I do not think that the question of a sheepmeat regime arises on this price fixing, for the reasons that I have given. We need to be very clear about this matter. I could honestly anticipate a sheepmeat regime which would be beneficial from our point of view. Therefore, I have to consider whether it is better to go for that or to say no sheepmeat regime at all. This is an important matter to consider. After all, the trouble with the non-existence of a sheepmeat regime is the closing of the French market for a large part of the time. There are balancing and difficult considerations.
With regard to pigmeat, I said that we had an undertaking from the Com 1618 missioner—it lies within the powers of the Commission and of the management committee, not the Council of Ministers, to get this through—that there will be a review of the coefficients on pigmeat. That could make quite a substantial difference in the bacon trade, as those who are technically concerned will know—a difference quite as good as the change in the recalculation. I shall certainly be alive to every method that we can possibly consider and adopt.
§ Mr. James Lamond
I congratulate both my right hon. Friend the Minister of Agriculture and my hon. Friend the Parliamentary Secretary on the magnificent rearguard action that they have fought on behalf of British consumers. But do they ever reflect, as they drive through the Belgian night, that it might have been better had we never been involved in this war by not joining the Common Market, because then we should have had the benefit of their undoubted talents much nearer home, in this country?
§ Mr. Silkin
I am grateful to my hon. Friend, particularly for the mention that he made of my hon. Friend the Parliamentary Secretary, who acted splendidly with me on the two enormously long days and nights. I think we can leave to my memoirs my reflections as I speed through the Belgian night.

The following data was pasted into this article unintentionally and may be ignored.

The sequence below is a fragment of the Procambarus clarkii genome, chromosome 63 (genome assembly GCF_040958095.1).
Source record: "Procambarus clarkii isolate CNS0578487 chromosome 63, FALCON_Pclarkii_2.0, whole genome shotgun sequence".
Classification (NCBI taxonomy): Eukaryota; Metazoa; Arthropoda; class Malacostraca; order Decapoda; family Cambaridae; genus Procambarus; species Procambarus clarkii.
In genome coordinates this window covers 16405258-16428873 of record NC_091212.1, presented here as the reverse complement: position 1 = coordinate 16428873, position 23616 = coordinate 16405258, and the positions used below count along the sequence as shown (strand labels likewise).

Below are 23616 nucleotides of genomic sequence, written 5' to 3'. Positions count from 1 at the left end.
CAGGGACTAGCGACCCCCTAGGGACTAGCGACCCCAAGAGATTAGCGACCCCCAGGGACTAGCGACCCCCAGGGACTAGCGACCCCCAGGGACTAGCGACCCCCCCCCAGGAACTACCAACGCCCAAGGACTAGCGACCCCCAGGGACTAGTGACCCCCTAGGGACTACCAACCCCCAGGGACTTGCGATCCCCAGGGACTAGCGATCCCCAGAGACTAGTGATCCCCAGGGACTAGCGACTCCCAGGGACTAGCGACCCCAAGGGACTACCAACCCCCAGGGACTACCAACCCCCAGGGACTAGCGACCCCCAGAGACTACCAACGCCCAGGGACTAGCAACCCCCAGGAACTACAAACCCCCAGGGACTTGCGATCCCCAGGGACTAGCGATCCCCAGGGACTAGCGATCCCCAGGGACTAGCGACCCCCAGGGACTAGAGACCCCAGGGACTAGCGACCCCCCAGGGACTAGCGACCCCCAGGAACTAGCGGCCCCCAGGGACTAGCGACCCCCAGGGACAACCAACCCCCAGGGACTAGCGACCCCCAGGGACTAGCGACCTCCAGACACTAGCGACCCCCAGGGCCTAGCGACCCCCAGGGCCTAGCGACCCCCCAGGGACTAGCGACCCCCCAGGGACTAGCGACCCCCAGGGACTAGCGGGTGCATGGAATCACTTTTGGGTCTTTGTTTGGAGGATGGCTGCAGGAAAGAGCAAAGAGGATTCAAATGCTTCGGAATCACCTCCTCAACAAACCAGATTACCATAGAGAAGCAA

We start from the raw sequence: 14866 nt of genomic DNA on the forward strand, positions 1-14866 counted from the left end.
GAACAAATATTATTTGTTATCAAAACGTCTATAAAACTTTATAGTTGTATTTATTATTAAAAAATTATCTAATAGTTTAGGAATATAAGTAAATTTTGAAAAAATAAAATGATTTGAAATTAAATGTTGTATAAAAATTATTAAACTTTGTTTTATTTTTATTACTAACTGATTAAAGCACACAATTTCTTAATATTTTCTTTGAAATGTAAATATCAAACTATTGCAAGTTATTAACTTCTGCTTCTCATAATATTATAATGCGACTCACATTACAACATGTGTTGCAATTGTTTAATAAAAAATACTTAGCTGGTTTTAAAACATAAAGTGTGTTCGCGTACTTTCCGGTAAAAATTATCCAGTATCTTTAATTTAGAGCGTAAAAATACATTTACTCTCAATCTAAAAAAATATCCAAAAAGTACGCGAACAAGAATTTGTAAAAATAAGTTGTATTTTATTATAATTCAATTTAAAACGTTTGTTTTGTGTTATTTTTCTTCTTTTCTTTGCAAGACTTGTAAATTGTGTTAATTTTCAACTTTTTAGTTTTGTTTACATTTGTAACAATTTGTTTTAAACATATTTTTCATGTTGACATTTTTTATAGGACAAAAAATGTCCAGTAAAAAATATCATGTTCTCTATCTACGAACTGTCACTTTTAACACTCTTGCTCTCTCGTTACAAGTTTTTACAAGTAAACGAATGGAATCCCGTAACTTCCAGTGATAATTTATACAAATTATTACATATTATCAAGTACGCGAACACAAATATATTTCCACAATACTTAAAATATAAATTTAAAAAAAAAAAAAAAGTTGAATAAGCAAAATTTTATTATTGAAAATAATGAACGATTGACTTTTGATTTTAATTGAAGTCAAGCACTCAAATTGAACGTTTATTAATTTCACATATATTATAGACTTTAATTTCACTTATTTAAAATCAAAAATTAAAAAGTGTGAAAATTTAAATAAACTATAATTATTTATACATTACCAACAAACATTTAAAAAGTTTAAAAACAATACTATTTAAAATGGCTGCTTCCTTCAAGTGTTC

§ Mr. Arthur Jones
Is the Minister able to say anything about the effects that a reduction of 8 per cent. in the MCAs will have on the pig industry and on curing in this country? He mentioned a lowering of the coefficient from 1.35 to 1.25. What effect will that have upon bacon?
§ Mr. Silkin
To give a detailed view on this I shall have to write to the hon. Member. I do not have the details with me. It is bound to make quite a difference. As I understand it, a 5 per cent. step-down in the MCAs is equivalent to £15 per tonne on the price level. Perhaps at leisure we can work it out ourselves.
I shall send the hon. Member details about the coefficient. The Commission has undertaken to review it. If it comes to a decision, the Council is not required to accept it. It goes to the management committee, which means effectively that, if the Commission wants to get it, it will 1619 get it. I do not know what will be proposed until we have seen the result of the studies. I hope that they will be quick.
§ Mr. Christopher Price
Is my right hon. Friend aware that whereas he has earned all our congratulations on his Herculean efforts to save the Milk Marketing Boards and holding down to 2.25 per cent. what might have been a higher percentage for agriculture subsidies, it is a little early to talk about the imminent reform of the CAP and the disappearance of surpluses? My right hon. Friend said that they are disappearing slowly. It has been said that there are 2 million too many cows in Europe. At the present rate of progress, when does he think that Europe will eliminate its dairy surplus?
§ Mr. Silkin
Too long. But a start has to be made and it has been made. Like my hon. Friend, I sometimes get impatient. Perhaps that is what occurs to me as I speed through the Belgian night. We are in the presence of a trend which accepts that the United Kingdom is enforcing a proper restrained price policy. This was not so before. In two successive years 1620 there have been the lowest price increases. This will have its effect. Like my hon. Friend, I believe that it is not fast enough, but it is better than nothing.
§ Mr. Bowden
I am sure that the Minister is aware that the House admires his long distance staying power. Will he now turn his attention to the fishing industry? The inshore industry is in danger of extinction. What was he aiming to achieve in Brussels for the inshore industry?
§ Mr. Silkin
In this particular marathon session we achieved nothing for that industry, but I hope that now we have this behind us the Commission and ourselves will be able to deal rapidly with it. I agree that this is a vital issue and a vital industry. I intend to do my best to preserve, maintain, and, if I can, extend it.
§ Mr. Silkin
Yes. That might have been another thought that occurred to me as I sped through the Belgian night.